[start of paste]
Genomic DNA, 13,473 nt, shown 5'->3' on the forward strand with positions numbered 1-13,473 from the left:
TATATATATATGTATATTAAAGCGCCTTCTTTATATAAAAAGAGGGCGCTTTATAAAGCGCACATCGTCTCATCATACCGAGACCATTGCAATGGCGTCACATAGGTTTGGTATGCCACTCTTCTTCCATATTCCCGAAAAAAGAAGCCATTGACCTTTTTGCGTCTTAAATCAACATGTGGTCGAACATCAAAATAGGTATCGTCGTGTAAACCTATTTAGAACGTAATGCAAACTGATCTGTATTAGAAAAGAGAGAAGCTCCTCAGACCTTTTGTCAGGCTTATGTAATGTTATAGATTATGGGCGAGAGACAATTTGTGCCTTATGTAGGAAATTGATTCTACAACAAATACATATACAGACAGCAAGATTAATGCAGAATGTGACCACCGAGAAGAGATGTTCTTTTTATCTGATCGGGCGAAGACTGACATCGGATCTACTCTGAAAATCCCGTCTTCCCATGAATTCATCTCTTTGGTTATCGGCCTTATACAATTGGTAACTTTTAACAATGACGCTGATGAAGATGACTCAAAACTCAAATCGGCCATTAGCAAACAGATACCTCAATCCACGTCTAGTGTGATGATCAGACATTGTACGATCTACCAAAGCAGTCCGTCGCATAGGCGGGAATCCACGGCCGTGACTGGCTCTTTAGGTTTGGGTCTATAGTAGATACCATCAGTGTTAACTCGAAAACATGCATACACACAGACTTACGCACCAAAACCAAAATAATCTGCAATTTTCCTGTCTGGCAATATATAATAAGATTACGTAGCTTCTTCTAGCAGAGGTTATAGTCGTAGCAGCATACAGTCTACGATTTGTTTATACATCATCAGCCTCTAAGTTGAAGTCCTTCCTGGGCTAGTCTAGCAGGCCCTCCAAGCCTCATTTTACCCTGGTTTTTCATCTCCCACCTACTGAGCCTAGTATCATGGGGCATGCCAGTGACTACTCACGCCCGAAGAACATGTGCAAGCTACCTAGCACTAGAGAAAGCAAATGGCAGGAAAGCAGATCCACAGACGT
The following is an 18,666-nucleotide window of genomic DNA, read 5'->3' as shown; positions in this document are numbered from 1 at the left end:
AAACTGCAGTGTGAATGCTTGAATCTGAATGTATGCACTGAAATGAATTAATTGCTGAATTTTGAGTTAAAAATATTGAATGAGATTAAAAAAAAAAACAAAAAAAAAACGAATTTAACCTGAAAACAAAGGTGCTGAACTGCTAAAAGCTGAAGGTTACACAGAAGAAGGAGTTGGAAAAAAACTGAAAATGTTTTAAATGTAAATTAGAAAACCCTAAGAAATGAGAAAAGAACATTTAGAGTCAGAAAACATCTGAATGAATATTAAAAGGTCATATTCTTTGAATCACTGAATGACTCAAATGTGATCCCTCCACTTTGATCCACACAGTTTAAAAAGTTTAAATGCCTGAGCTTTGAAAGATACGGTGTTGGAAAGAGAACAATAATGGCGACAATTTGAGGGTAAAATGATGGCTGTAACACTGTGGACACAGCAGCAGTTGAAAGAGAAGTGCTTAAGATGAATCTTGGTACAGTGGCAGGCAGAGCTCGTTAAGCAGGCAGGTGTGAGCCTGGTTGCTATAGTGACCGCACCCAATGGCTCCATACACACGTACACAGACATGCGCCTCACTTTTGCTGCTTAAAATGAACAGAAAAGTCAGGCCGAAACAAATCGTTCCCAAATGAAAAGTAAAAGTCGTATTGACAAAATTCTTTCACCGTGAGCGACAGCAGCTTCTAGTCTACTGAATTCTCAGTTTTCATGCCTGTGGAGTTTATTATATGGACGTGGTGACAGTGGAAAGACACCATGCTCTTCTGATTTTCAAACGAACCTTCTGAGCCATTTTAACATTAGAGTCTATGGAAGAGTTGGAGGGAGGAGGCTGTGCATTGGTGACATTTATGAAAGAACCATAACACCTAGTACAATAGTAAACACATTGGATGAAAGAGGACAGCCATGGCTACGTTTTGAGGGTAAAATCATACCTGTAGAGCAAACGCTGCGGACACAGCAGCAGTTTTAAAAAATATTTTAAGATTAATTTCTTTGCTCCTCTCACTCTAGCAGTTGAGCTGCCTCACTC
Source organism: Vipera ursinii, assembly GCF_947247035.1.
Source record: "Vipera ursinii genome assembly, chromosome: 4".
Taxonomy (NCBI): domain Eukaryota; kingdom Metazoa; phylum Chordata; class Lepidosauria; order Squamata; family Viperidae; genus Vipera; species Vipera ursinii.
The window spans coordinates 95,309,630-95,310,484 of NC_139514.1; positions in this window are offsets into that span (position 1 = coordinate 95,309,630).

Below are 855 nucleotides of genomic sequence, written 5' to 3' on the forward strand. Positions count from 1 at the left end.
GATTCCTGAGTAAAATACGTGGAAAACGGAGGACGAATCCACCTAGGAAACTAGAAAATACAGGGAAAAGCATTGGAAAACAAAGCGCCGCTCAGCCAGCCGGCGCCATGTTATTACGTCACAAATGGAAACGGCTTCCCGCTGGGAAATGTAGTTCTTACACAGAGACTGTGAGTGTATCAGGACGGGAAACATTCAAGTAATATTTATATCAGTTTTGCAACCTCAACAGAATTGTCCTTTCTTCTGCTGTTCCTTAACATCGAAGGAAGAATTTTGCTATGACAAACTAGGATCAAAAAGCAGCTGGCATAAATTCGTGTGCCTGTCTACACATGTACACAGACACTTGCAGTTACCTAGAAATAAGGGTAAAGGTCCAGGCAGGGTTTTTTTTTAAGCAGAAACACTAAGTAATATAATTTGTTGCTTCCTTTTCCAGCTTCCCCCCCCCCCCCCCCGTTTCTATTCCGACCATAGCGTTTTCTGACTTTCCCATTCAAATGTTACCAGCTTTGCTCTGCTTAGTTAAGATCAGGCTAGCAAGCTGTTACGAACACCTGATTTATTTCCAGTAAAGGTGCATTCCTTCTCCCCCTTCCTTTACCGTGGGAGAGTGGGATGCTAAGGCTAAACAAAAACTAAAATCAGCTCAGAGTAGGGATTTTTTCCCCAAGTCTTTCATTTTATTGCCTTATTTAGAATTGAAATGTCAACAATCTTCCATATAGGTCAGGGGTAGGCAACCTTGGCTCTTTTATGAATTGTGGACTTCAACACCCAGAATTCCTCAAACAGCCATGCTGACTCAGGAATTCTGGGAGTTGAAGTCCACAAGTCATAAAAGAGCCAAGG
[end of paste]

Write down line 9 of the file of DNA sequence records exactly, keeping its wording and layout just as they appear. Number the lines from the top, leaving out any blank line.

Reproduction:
Below are 855 nucleotides of genomic sequence, written 5' to 3' on the forward strand. Positions count from 1 at the left end.